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Digital Government: The Next Decade

From simmering advancements in artificial intelligence to recent applications of public health monitoring brought on by the coronavirus pandemic, the public sector’s use of technology is changing quickly. Just as the past 10 years have brought widespread adoption of cloud computing and citizen-centric models of service delivery, the next decade will introduce changes adapted to shrinking government budgets and growing demand for more convenient online services. In a new special report, StateScoop and EdScoop dive into what comes next for digital government.   See the full report.

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With over 1,500 institutions and hundreds of thousands of students who use AWS Educate, we wanted to take you on a trip around the world and highlight how students are learning and innovating with the cloud. Learn more.

Government IT takes the stage

With technology adapting to meet the needs of a mostly remote government, public sector technology executives are no longer “behind the curtain” of government operations. Now, they're helping policymakers make business and regulatory decisions about the once-disparate issues of data, security and technology, said Bill Zielinski, the newly appointed citywide CIO in Dallas. "[We have to ask] how technical capabilities can be delivered," he said. "We now have to know and understand, from all those options that we have, what's the cost impact and what’s the impact of the risk?" Ryan Johnston reports.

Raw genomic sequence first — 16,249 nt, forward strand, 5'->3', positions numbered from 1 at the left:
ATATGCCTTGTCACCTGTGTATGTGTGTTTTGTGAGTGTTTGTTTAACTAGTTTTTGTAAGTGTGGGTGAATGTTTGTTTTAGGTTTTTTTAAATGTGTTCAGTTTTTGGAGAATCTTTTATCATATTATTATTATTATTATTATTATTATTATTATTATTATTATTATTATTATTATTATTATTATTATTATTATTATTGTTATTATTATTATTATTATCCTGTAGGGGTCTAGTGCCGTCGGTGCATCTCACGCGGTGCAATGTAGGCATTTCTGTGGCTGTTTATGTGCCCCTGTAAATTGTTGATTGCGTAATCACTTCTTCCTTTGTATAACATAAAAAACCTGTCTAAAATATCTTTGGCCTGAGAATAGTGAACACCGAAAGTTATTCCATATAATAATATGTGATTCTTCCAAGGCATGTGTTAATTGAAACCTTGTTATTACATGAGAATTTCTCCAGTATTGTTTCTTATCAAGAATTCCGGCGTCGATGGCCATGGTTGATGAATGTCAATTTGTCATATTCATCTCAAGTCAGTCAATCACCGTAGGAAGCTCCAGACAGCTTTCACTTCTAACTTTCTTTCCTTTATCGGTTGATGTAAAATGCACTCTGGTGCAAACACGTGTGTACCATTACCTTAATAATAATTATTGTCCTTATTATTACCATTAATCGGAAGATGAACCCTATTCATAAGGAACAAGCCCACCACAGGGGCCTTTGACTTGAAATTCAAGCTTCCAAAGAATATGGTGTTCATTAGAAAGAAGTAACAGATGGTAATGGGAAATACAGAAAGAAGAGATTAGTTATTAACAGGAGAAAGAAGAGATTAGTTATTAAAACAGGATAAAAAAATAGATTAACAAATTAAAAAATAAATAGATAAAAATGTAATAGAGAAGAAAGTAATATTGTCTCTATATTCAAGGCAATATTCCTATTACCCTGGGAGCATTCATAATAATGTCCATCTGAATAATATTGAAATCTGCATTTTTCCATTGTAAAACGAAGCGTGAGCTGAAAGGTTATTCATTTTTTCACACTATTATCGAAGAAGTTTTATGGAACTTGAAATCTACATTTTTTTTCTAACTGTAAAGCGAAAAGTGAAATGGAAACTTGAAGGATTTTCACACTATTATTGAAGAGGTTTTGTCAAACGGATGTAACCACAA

Former Philly CIO loses lawsuit

A federal judge in Philadelphia last week ruled against a lawsuit from that city’s former chief information officer claiming he had been fired over his objections to the diversity policies of Mayor Jim Kenney’s administration. The judge found that Charles Brennan failed to prove that his January 2018 dismissal was an act of retaliation for his criticism of the city’s diversity hiring practices and its handling of certain contracts. But lawyers for the city argued that Brennan's frequent clashes with Kenney aides, and his own pattern of making inappropriate comments in the workplace, made him "not the right fit" for the CIO role. Benjamin Freed has more.

California innovation chief joins Cal Fire

California’s chief technology innovation officer, Scott Gregory, will start a new role next Monday as the state’s deputy director of technology within the state’s Department of Forestry and Fire Protection, officials confirmed yesterday. Gregory, who will be Cal Fire's first chief technology officer, will oversee the agency's IT services, telecommunications and research and development programs, just as the state's annual wildfire season heats up. In his years with the California Department of Technology, Gregory helped create the state's first open-data platform and an innovation lab for employees to test out applications. Ryan has more.

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